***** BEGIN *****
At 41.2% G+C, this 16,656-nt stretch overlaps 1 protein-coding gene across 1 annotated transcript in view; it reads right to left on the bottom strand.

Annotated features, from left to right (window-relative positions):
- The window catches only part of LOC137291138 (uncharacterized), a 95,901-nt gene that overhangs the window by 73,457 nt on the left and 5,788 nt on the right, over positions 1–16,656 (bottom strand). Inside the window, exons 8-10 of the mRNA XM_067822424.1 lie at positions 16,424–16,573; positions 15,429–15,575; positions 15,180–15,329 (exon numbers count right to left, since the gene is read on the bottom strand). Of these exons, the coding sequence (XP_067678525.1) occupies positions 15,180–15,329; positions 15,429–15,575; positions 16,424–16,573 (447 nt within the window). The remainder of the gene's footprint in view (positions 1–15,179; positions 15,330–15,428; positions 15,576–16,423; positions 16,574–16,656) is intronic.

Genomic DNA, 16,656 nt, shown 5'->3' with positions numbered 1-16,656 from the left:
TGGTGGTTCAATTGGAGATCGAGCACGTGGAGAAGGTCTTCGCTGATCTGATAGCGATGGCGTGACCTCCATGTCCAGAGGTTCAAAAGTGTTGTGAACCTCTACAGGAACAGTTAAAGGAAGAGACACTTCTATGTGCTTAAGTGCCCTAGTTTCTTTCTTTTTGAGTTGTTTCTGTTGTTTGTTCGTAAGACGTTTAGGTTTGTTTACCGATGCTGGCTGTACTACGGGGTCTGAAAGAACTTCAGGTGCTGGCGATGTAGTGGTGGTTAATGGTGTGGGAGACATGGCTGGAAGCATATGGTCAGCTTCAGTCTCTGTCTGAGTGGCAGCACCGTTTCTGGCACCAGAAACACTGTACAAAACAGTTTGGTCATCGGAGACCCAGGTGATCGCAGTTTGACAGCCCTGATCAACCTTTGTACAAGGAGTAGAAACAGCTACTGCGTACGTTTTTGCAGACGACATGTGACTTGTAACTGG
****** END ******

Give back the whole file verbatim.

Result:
At 41.2% G+C, this 16,656-nt stretch overlaps 1 protein-coding gene across 1 annotated transcript in view; it reads right to left on the bottom strand.

Annotated features, from left to right (window-relative positions):
- The window catches only part of LOC137291138 (uncharacterized), a 95,901-nt gene that overhangs the window by 73,457 nt on the left and 5,788 nt on the right, over positions 1–16,656 (bottom strand). Inside the window, exons 8-10 of the mRNA XM_067822424.1 lie at positions 16,424–16,573; positions 15,429–15,575; positions 15,180–15,329 (exon numbers count right to left, since the gene is read on the bottom strand). Of these exons, the coding sequence (XP_067678525.1) occupies positions 15,180–15,329; positions 15,429–15,575; positions 16,424–16,573 (447 nt within the window). The remainder of the gene's footprint in view (positions 1–15,179; positions 15,330–15,428; positions 15,576–16,423; positions 16,574–16,656) is intronic.

Genomic DNA, 16,656 nt, shown 5'->3' with positions numbered 1-16,656 from the left:
TGGTGGTTCAATTGGAGATCGAGCACGTGGAGAAGGTCTTCGCTGATCTGATAGCGATGGCGTGACCTCCATGTCCAGAGGTTCAAAAGTGTTGTGAACCTCTACAGGAACAGTTAAAGGAAGAGACACTTCTATGTGCTTAAGTGCCCTAGTTTCTTTCTTTTTGAGTTGTTTCTGTTGTTTGTTCGTAAGACGTTTAGGTTTGTTTACCGATGCTGGCTGTACTACGGGGTCTGAAAGAACTTCAGGTGCTGGCGATGTAGTGGTGGTTAATGGTGTGGGAGACATGGCTGGAAGCATATGGTCAGCTTCAGTCTCTGTCTGAGTGGCAGCACCGTTTCTGGCACCAGAAACACTGTACAAAACAGTTTGGTCATCGGAGACCCAGGTGATCGCAGTTTGACAGCCCTGATCAACCTTTGTACAAGGAGTAGAAACAGCTACTGCGTACGTTTTTGCAGACGACATGTGACTTGTAACTGG